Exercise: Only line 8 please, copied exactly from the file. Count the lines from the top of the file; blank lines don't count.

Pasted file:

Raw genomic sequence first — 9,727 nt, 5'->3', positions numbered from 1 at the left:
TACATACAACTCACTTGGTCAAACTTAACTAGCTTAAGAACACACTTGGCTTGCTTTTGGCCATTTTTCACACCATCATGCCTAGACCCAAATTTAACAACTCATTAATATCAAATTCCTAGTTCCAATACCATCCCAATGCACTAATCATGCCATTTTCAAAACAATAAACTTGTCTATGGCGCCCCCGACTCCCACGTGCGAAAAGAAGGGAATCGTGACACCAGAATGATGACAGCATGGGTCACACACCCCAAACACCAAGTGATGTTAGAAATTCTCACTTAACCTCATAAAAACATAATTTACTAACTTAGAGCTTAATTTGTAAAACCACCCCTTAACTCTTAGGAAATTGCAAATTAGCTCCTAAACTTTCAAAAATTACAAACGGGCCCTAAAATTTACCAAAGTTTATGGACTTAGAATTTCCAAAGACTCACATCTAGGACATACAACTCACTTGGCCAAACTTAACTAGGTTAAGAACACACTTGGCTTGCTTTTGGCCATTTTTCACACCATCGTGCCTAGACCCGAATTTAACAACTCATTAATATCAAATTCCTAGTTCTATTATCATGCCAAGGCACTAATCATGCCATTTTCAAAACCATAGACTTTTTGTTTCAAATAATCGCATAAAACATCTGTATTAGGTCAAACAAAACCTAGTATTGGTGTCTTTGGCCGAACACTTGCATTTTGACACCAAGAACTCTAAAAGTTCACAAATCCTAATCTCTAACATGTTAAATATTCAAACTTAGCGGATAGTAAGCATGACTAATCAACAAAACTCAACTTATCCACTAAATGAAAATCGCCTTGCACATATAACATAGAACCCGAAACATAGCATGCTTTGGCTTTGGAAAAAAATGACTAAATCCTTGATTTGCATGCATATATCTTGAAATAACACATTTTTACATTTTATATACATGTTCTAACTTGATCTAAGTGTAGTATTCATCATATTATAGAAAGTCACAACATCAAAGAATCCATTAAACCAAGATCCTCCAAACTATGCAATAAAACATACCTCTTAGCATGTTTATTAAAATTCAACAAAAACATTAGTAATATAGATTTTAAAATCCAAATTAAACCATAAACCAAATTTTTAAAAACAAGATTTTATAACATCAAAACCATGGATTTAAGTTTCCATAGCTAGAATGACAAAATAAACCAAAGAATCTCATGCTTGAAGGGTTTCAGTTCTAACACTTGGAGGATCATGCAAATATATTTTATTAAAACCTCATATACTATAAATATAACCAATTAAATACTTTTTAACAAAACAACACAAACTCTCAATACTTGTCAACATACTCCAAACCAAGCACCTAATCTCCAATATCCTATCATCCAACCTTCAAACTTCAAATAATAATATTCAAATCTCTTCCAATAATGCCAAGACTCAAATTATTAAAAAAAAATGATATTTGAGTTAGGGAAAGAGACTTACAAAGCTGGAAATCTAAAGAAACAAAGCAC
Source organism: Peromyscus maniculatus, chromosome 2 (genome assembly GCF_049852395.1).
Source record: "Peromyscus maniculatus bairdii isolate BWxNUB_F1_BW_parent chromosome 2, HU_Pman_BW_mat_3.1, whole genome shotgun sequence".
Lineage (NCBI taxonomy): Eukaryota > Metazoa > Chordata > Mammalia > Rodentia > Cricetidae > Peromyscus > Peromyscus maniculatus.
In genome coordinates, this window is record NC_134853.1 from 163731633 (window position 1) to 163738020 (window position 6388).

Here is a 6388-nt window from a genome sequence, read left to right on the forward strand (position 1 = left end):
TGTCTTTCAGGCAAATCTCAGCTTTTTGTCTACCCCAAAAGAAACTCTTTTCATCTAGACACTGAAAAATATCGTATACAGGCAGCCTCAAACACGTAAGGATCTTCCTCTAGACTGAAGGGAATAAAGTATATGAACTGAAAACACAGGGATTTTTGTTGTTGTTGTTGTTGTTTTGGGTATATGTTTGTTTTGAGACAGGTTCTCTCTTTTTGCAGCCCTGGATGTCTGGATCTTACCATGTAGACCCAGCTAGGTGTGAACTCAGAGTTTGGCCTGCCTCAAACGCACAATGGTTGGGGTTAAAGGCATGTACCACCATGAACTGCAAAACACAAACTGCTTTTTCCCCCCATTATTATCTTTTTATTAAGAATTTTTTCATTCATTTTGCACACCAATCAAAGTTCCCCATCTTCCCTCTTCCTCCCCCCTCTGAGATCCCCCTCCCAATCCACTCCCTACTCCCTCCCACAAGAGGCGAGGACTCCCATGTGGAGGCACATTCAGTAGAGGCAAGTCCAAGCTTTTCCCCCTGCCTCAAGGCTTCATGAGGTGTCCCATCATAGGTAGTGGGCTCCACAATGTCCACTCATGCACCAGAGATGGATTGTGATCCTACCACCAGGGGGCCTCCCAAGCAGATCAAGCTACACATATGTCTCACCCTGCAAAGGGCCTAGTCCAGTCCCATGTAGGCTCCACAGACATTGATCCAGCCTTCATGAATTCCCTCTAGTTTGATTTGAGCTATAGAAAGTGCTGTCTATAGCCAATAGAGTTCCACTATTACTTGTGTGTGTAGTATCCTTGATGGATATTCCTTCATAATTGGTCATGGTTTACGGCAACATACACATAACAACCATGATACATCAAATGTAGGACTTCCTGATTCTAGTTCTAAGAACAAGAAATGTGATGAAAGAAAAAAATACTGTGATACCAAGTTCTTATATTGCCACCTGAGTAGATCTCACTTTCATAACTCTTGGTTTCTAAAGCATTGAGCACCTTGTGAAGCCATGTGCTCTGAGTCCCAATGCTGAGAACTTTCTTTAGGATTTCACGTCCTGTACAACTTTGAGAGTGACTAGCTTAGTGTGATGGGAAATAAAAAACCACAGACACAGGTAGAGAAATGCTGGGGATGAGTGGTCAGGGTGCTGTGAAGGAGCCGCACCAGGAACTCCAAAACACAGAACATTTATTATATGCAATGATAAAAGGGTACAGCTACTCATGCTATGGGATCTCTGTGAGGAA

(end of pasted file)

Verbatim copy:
TGTCTTTCAGGCAAATCTCAGCTTTTTGTCTACCCCAAAAGAAACTCTTTTCATCTAGACACTGAAAAATATCGTATACAGGCAGCCTCAAACACGTAAGGATCTTCCTCTAGACTGAAGGGAATAAAGTATATGAACTGAAAACACAGGGATTTTTGTTGTTGTTGTTGTTGTTTTGGGTATATGTTTGTTTTGAGACAGGTTCTCTCTTTTTGCAGCCCTGGATGTCTGGATCTTACCATGTAGACCCAGCTAGGTGTGAACTCAGAGTTTGGCCTGCCTCAAACGCACAATGGTTGGGGTTAAAGGCATGTACCACCATGAACTGCAAAACACAAACTGCTTTTTCCCCCCATTATTATCTTTTTATTAAGAATTTTTTCATTCATTTTGCACACCAATCAAAGTTCCCCATCTTCCCTCTTCCTCCCCCCTCTGAGATCCCCCTCCCAATCCACTCCCTACTCCCTCCCACAAGAGGCGAGGACTCCCATGTGGAGGCACATTCAGTAGAGGCAAGTCCAAGCTTTTCCCCCTGCCTCAAGGCTTCATGAGGTGTCCCATCATAGGTAGTGGGCTCCACAATGTCCACTCATGCACCAGAGATGGATTGTGATCCTACCACCAGGGGGCCTCCCAAGCAGATCAAGCTACACATATGTCTCACCCTGCAAAGGGCCTAGTCCAGTCCCATGTAGGCTCCACAGACATTGATCCAGCCTTCATGAATTCCCTCTAGTTTGATTTGAGCTATAGAAAGTGCTGTCTATAGCCAATAGAGTTCCACTATTACTTGTGTGTGTAGTATCCTTGATGGATATTCCTTCATAATTGGTCATGGTTTACGGCAACATACACATAACAACCATGATACATCAAATGTAGGACTTCCTGATTCTAGTTCTAAGAACAAGAAATGTGATGAAAGAAAAAAATACTGTGATACCAAGTTCTTATATTGCCACCTGAGTAGATCTCACTTTCATAACTCTTGGTTTCTAAAGCATTGAGCACCTTGTGAAGCCATGTGCTCTGAGTCCCAATGCTGAGAACTTTCTTTAGGATTTCACGTCCTGTACAACTTTGAGAGTGACTAGCTTAGTGTGATGGGAAATAAAAAACCACAGACACAGGTAGAGAAATGCTGGGGATGAGTGGTCAGGGTGCTGTGAAGGAGCCGCACCAGGAACTCCAAAACACAGAACATTTATTATATGCAATGATAAAAGGGTACAGCTACTCATGCTATGGGATCTCTGTGAGGAA